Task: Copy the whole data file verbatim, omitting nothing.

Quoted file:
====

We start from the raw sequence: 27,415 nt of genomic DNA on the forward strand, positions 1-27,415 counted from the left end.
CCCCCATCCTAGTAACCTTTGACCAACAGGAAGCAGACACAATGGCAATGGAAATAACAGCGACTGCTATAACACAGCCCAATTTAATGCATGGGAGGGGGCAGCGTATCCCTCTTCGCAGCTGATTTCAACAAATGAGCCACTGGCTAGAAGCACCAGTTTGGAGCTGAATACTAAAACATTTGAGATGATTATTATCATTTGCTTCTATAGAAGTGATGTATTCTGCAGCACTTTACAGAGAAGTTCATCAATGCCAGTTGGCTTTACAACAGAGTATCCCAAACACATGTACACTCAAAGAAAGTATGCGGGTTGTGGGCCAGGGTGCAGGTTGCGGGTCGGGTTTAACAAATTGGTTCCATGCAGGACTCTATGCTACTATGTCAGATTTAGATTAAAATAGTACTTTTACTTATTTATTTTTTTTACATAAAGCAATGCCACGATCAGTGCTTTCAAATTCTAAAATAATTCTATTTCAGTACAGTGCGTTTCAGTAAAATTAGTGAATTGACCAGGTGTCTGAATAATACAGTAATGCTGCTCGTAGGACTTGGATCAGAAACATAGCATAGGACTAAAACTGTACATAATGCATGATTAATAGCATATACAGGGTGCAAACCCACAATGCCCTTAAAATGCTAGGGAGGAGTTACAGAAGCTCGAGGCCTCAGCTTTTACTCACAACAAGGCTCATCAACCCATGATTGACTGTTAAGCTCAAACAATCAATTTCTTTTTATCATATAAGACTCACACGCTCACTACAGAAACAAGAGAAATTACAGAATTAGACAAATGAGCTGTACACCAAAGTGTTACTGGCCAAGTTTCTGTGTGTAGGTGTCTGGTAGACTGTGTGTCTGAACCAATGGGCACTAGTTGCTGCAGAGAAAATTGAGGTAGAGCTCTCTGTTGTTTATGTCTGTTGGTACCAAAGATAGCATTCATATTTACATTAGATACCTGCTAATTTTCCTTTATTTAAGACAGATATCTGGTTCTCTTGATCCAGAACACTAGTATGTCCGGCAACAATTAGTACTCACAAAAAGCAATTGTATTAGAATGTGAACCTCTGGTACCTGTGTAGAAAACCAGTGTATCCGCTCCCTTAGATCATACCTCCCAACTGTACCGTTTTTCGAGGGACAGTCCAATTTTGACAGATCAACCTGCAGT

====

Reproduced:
We start from the raw sequence: 27,415 nt of genomic DNA on the forward strand, positions 1-27,415 counted from the left end.
CCCCCATCCTAGTAACCTTTGACCAACAGGAAGCAGACACAATGGCAATGGAAATAACAGCGACTGCTATAACACAGCCCAATTTAATGCATGGGAGGGGGCAGCGTATCCCTCTTCGCAGCTGATTTCAACAAATGAGCCACTGGCTAGAAGCACCAGTTTGGAGCTGAATACTAAAACATTTGAGATGATTATTATCATTTGCTTCTATAGAAGTGATGTATTCTGCAGCACTTTACAGAGAAGTTCATCAATGCCAGTTGGCTTTACAACAGAGTATCCCAAACACATGTACACTCAAAGAAAGTATGCGGGTTGTGGGCCAGGGTGCAGGTTGCGGGTCGGGTTTAACAAATTGGTTCCATGCAGGACTCTATGCTACTATGTCAGATTTAGATTAAAATAGTACTTTTACTTATTTATTTTTTTTACATAAAGCAATGCCACGATCAGTGCTTTCAAATTCTAAAATAATTCTATTTCAGTACAGTGCGTTTCAGTAAAATTAGTGAATTGACCAGGTGTCTGAATAATACAGTAATGCTGCTCGTAGGACTTGGATCAGAAACATAGCATAGGACTAAAACTGTACATAATGCATGATTAATAGCATATACAGGGTGCAAACCCACAATGCCCTTAAAATGCTAGGGAGGAGTTACAGAAGCTCGAGGCCTCAGCTTTTACTCACAACAAGGCTCATCAACCCATGATTGACTGTTAAGCTCAAACAATCAATTTCTTTTTATCATATAAGACTCACACGCTCACTACAGAAACAAGAGAAATTACAGAATTAGACAAATGAGCTGTACACCAAAGTGTTACTGGCCAAGTTTCTGTGTGTAGGTGTCTGGTAGACTGTGTGTCTGAACCAATGGGCACTAGTTGCTGCAGAGAAAATTGAGGTAGAGCTCTCTGTTGTTTATGTCTGTTGGTACCAAAGATAGCATTCATATTTACATTAGATACCTGCTAATTTTCCTTTATTTAAGACAGATATCTGGTTCTCTTGATCCAGAACACTAGTATGTCCGGCAACAATTAGTACTCACAAAAAGCAATTGTATTAGAATGTGAACCTCTGGTACCTGTGTAGAAAACCAGTGTATCCGCTCCCTTAGATCATACCTCCCAACTGTACCGTTTTTCGAGGGACAGTCCAATTTTGACAGATCAACCTGCAGT